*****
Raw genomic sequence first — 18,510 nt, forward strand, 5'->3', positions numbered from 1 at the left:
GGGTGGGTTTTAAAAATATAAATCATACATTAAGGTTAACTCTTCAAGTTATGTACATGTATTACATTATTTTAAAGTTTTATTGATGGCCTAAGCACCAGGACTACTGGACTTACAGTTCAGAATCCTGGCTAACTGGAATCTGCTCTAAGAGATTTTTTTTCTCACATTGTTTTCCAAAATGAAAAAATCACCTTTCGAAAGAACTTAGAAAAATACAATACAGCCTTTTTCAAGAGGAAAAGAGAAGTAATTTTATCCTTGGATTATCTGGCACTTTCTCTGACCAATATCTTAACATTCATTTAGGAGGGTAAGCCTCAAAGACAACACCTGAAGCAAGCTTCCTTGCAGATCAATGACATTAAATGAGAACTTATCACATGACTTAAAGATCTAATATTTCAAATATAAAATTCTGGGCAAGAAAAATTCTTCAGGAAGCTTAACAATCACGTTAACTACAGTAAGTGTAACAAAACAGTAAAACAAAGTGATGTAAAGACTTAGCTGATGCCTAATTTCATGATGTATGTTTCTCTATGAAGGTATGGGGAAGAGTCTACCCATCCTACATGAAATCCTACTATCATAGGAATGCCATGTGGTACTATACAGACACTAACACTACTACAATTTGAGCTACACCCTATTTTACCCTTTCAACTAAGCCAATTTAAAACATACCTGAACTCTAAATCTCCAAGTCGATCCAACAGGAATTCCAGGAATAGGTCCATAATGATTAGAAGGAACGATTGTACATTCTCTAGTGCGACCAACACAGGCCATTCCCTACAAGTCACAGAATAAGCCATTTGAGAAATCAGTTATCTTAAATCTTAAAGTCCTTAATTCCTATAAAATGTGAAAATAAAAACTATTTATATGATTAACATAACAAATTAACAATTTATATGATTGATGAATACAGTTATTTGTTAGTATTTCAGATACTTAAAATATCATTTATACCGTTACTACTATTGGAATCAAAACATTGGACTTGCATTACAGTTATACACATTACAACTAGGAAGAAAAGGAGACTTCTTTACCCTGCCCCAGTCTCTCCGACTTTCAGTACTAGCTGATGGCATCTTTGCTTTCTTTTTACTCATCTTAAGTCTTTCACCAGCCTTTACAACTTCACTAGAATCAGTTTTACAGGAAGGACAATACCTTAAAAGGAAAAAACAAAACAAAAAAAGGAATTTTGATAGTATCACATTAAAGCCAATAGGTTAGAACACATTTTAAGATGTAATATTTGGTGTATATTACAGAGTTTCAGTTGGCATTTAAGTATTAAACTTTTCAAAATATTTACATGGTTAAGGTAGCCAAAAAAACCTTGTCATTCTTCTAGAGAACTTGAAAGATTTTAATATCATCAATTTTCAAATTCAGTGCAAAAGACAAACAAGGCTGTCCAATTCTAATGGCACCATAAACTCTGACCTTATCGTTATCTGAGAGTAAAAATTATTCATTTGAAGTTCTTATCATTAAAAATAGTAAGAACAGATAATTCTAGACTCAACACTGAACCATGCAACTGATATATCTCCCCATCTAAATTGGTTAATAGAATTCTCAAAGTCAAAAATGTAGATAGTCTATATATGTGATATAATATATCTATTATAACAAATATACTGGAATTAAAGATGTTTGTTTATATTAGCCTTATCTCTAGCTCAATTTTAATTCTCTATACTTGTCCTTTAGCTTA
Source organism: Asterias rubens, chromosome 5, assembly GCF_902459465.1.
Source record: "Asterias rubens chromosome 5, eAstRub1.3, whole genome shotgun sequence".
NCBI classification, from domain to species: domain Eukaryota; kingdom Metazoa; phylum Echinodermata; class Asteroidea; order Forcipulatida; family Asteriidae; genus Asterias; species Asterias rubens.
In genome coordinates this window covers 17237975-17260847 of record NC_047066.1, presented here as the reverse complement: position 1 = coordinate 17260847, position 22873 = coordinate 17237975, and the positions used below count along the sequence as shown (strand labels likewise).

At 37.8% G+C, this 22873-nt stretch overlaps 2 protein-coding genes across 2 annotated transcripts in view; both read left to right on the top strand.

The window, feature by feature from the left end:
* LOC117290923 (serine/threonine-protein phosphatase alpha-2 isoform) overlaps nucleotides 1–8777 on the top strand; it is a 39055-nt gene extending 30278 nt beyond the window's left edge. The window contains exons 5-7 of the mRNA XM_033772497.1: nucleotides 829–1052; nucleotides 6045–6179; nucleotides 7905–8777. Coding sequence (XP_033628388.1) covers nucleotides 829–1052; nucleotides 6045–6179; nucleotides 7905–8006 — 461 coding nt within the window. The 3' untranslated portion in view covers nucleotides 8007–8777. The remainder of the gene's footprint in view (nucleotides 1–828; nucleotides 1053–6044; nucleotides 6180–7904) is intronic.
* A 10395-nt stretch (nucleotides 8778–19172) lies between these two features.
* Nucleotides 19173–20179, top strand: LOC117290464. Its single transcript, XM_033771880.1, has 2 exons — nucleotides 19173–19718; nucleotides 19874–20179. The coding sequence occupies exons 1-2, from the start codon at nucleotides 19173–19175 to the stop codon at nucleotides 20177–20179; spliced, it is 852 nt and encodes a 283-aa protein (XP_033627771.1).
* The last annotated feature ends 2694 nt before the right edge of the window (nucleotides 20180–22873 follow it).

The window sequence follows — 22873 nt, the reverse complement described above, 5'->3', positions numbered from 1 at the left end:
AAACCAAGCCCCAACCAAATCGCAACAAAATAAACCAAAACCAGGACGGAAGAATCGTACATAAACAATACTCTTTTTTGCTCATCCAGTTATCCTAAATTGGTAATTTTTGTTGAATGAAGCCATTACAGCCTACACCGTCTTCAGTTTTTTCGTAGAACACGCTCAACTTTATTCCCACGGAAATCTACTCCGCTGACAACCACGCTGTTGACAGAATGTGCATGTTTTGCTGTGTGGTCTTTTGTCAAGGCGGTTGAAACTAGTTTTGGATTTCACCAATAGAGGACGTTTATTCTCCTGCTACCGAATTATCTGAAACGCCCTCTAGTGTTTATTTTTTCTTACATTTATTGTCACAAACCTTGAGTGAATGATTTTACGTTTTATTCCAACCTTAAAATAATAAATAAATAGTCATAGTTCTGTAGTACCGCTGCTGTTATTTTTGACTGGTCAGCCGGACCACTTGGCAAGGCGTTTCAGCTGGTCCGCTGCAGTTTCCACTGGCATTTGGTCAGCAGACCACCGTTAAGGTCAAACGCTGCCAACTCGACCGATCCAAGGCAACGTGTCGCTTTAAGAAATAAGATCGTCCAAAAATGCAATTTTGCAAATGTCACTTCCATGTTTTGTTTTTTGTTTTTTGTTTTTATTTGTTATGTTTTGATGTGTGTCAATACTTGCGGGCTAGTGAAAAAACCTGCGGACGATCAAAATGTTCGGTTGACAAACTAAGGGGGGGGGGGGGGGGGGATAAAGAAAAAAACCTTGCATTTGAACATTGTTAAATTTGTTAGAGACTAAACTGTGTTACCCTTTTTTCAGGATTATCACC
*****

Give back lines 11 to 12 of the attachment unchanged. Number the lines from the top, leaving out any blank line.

* Nucleotides 19173–20179, top strand: LOC117290464. Its single transcript, XM_033771880.1, has 2 exons — nucleotides 19173–19718; nucleotides 19874–20179. The coding sequence occupies exons 1-2, from the start codon at nucleotides 19173–19175 to the stop codon at nucleotides 20177–20179; spliced, it is 852 nt and encodes a 283-aa protein (XP_033627771.1).
* The last annotated feature ends 2694 nt before the right edge of the window (nucleotides 20180–22873 follow it).